Also like qualities, challenges come in particular categories or types and you must have as many Challenges as you do Qualities, no more, no less. Thus, a character can choose the maximum amount of Qualities to ensure plenty of chances to use Determination, but this is offset by a greater number of Challenges he has to face.

Bad Luck

Sometimes it just seems like the universe hates your hero: when this challenge is compelled, bad things happen. Your hero’s car might be booted or repossessed, the rent might come due when there’s no money to pay it, a critical device might stop working … pretty much any cruel thing the GM can think of that does not outright remove your character from the game.


Heroes make enemies, often lifelong archenemies. This challenge involves an enemy with a specific vendetta against your hero. The GM can compel it to have your enemy show up or gain an advantage over you, such as springing a trap or ambush. Note that just having your enemy show up in an adventure does not necessarily constitute a compel, unless the enemy gains some advantage in the process.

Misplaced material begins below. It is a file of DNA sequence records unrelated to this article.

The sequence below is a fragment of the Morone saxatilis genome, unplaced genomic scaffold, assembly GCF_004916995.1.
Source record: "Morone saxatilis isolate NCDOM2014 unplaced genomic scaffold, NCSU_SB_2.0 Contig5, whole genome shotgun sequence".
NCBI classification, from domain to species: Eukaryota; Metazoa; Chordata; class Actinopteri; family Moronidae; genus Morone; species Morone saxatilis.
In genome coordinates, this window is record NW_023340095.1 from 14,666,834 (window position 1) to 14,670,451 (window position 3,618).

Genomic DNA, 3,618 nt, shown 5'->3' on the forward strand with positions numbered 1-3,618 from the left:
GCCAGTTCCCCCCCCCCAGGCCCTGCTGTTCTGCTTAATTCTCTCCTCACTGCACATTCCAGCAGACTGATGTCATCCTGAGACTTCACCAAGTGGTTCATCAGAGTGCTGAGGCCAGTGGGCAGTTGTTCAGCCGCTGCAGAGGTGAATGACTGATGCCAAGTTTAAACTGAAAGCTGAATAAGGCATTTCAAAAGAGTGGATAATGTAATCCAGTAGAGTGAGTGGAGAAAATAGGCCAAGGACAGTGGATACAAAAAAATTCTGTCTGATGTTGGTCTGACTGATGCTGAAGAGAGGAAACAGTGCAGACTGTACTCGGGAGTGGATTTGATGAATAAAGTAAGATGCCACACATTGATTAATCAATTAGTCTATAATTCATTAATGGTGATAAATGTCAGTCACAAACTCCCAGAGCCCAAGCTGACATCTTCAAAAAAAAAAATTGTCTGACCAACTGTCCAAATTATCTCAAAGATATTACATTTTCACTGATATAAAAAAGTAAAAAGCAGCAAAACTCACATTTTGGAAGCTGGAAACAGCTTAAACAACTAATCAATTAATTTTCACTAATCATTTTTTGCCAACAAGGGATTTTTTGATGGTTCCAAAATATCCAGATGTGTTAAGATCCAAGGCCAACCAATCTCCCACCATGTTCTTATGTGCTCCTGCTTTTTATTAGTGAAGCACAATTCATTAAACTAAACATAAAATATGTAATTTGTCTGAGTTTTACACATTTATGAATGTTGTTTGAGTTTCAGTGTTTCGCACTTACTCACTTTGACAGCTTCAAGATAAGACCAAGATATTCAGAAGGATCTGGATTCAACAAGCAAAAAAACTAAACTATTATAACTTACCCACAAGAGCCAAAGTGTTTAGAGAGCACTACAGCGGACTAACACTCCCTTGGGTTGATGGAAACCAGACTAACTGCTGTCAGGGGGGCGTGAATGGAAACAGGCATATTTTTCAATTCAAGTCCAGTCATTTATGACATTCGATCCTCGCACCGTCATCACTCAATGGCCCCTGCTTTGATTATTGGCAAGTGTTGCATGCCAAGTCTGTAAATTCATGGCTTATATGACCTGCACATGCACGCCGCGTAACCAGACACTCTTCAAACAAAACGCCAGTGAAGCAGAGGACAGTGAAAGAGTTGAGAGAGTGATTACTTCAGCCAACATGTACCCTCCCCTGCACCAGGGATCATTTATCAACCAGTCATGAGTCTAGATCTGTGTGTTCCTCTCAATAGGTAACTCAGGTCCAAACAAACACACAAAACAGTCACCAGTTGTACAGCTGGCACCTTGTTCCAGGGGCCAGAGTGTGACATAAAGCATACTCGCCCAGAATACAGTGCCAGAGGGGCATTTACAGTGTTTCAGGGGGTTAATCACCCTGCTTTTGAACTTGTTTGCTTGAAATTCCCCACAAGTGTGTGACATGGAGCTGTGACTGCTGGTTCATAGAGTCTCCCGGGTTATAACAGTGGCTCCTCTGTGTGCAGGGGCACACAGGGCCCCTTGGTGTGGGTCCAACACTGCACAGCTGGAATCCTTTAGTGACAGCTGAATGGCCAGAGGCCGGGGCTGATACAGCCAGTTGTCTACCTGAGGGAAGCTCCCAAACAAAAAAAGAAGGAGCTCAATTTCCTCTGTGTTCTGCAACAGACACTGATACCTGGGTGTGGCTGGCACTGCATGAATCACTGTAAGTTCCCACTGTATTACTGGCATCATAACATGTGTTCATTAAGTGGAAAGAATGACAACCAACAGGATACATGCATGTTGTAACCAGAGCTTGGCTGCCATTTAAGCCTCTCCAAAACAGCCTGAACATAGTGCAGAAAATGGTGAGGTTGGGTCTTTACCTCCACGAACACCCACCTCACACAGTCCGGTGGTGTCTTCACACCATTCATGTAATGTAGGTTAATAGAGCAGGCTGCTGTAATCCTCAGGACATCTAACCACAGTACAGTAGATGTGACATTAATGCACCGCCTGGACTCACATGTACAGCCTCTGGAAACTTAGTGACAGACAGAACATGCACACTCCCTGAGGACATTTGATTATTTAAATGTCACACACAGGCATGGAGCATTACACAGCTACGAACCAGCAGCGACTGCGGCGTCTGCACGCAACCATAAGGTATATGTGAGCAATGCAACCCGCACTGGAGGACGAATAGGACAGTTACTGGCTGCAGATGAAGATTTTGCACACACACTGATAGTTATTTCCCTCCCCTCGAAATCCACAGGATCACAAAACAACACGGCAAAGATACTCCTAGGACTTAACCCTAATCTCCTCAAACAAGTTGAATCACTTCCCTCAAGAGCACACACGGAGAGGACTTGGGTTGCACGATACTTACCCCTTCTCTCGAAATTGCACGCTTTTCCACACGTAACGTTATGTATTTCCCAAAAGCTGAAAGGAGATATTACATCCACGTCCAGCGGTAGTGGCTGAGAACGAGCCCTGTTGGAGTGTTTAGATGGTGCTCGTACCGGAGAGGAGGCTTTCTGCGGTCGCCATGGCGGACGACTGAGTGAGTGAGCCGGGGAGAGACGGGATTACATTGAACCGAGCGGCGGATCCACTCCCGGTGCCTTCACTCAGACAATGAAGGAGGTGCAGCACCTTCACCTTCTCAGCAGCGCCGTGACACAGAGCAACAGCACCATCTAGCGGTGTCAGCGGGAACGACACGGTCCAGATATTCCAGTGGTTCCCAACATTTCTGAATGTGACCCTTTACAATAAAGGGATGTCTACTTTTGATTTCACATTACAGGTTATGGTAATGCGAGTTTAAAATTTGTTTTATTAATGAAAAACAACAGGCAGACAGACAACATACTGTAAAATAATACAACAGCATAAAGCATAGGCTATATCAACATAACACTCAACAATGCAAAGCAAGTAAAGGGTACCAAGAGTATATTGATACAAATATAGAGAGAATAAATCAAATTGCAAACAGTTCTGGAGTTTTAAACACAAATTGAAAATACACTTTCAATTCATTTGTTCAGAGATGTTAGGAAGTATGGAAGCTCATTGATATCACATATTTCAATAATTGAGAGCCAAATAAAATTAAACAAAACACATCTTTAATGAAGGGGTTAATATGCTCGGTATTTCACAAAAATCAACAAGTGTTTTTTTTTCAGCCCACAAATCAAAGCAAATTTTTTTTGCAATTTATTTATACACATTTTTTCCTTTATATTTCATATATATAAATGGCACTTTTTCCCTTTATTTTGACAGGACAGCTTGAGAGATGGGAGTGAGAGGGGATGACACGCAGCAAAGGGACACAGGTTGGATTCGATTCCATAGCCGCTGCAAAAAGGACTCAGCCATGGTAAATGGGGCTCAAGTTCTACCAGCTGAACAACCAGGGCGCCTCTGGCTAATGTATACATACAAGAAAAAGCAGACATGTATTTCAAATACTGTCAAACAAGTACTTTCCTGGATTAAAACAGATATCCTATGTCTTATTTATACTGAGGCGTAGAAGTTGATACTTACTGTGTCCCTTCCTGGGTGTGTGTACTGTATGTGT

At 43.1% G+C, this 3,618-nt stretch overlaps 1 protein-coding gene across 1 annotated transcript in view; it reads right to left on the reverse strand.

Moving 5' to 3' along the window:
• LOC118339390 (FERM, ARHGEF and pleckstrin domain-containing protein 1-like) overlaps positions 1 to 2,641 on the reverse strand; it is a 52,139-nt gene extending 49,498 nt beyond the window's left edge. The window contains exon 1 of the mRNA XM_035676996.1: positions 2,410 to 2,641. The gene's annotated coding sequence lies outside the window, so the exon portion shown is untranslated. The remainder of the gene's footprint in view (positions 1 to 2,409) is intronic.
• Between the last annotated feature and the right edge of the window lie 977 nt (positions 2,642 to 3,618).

Let’s face it, superheroes often have issues, sometimes a lot of issues. Personal challenges are just that: They may be psychological, ranging from claustrophobia to a berserker temper, or physical, from being confined to a wheelchair to blindness. Whatever the case, the GM can compel your hero’s personal challenge in any situation where it might be a hindrance. In the case of psychological challenges, it may temporarily dominate the character’s behavior (panicking when confronted with a phobia, losing control when angered, etc.).